The process of burying waste is not always as simple as it sounds. Many parts of Canada have very sparse soil cover. It can be difficult to find a location with enough soil to properly dispose of waste.  The other problem is that when we travel on a well-used route, if we find a spot that looks suitable for use as an outdoor bathroom, chances are good that someone from a previous group has discovered the spot before us. We have to resist the temptation to take the closest and easiest-to-reach location - to take the time to travel a little further off the beaten path and pick as spot as far as possible from the site. We should realize that everyone will not take the time to do this, so if we all pick the closest and most convenient location, the site will soon be a toxic waste dump.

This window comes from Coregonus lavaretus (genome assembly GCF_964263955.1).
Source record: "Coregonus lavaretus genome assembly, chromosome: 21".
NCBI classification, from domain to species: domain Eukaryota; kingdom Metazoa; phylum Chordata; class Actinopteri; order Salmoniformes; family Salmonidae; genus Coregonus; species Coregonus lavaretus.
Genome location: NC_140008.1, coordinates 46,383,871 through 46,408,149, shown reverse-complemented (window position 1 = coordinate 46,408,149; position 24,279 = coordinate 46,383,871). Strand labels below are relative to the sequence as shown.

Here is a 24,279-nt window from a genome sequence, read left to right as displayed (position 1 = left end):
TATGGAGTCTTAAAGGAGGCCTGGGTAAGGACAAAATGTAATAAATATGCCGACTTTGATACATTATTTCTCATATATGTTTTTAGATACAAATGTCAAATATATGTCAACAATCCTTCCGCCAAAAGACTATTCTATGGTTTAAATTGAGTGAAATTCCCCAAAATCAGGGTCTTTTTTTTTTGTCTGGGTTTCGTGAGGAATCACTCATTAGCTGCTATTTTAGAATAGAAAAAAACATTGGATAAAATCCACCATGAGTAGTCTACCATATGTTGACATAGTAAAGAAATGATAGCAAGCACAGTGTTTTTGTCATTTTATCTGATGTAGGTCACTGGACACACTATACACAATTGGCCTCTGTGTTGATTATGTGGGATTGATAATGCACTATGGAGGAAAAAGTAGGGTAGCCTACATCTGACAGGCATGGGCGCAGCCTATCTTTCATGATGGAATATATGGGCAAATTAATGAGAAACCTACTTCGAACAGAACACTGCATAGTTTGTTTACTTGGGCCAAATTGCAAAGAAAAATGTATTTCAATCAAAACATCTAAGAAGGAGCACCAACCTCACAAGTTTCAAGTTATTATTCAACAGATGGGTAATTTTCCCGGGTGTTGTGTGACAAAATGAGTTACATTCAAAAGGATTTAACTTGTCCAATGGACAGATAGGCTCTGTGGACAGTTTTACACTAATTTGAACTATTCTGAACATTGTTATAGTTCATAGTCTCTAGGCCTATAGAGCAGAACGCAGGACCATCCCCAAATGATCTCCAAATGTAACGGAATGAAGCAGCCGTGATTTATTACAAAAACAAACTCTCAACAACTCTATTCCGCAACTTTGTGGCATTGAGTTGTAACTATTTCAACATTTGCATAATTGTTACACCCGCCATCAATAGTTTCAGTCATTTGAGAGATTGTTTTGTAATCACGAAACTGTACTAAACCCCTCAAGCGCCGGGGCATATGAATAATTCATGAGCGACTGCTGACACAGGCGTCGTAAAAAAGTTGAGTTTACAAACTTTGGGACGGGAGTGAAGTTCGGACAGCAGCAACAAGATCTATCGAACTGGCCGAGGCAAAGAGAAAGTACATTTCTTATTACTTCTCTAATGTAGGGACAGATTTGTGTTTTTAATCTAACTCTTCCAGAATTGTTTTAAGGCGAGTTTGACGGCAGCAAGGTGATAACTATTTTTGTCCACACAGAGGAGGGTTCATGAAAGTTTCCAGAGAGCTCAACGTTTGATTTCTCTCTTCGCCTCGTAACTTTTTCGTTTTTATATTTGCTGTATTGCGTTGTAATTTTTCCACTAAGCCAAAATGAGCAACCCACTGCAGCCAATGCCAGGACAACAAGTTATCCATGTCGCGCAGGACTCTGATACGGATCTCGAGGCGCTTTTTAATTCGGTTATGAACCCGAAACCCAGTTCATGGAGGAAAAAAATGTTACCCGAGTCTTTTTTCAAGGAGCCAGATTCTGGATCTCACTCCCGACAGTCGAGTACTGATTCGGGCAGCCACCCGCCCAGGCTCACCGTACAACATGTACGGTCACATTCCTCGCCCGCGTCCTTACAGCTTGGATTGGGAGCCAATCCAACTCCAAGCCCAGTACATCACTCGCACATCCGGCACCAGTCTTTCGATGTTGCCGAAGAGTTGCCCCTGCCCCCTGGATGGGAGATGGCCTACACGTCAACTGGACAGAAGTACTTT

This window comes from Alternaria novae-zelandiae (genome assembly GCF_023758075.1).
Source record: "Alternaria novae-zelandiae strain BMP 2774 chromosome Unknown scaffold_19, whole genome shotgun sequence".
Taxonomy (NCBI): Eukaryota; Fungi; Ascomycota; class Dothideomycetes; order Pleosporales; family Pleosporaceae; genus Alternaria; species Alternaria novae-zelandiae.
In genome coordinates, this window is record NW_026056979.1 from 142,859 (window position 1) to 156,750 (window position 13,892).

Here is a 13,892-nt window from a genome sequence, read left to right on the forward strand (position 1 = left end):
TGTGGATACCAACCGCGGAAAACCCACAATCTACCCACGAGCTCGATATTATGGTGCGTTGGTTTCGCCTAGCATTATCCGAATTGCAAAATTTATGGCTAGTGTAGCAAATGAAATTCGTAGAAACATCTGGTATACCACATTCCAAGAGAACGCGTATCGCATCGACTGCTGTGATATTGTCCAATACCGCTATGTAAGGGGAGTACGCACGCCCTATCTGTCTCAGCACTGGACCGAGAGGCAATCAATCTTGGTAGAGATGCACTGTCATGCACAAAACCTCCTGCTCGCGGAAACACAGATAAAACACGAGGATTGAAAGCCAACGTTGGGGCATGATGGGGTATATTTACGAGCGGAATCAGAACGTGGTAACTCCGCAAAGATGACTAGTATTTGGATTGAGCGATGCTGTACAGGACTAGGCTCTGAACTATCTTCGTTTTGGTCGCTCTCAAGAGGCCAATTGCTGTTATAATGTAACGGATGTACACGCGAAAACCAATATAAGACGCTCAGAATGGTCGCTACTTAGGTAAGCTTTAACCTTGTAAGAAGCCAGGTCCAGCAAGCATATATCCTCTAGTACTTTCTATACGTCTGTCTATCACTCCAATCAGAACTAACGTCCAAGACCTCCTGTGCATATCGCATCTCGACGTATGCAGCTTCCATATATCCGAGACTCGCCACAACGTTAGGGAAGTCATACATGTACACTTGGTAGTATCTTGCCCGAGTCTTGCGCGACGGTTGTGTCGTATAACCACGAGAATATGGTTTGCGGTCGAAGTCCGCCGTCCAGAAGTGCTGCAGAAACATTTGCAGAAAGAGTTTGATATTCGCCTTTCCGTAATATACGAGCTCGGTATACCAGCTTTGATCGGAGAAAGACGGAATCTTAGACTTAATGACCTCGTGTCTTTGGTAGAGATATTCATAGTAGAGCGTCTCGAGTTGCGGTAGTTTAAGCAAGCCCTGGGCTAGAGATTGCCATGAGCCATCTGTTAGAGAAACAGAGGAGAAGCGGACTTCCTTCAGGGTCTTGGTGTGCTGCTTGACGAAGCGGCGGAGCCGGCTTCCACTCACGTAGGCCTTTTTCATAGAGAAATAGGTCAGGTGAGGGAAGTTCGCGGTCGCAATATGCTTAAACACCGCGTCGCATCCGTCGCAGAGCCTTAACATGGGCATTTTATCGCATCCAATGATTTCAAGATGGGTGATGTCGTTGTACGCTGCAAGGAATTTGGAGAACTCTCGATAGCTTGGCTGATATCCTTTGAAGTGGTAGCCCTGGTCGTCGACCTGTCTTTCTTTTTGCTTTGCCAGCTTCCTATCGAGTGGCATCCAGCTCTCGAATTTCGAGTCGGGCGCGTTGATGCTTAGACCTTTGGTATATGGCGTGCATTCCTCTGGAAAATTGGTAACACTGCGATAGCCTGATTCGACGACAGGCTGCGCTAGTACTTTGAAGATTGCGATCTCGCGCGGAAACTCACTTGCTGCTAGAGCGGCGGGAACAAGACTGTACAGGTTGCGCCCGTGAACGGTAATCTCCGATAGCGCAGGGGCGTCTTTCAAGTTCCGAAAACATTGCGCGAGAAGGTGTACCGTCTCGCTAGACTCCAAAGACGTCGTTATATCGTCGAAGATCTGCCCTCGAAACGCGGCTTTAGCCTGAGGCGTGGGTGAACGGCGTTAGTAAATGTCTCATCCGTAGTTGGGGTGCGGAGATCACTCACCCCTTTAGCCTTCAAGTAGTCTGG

Toilet paper should not be buried in a latrine or cat hole. The decomposition rate of toilet paper is much slower than that of human waste. Toilet paper tends to pack down into a tight, fibrous mass of wadded material that can take years to break down. It should either be burned or packed out. Burning the toilet paper at the  cat hole location is not a good idea - it is too easy for a little fire to grow into a big one. It would be a shame for us to incinerate a forest as we try to be environmentally responsible. The easiest solution is to burn the toilet paper in the main campfire. We solve the somewhat indelicate problem of how to carry back a handful of used toilet paper by taking along a package of paper lunch bags. The used toilet paper can be put into a paper bag, and the entire package can then be discretely tossed into the fire. It takes a good, hot fire to completely burn toilet paper. If we don't have such a fire burning, we're probably better off to dispose of it in the garbage bag.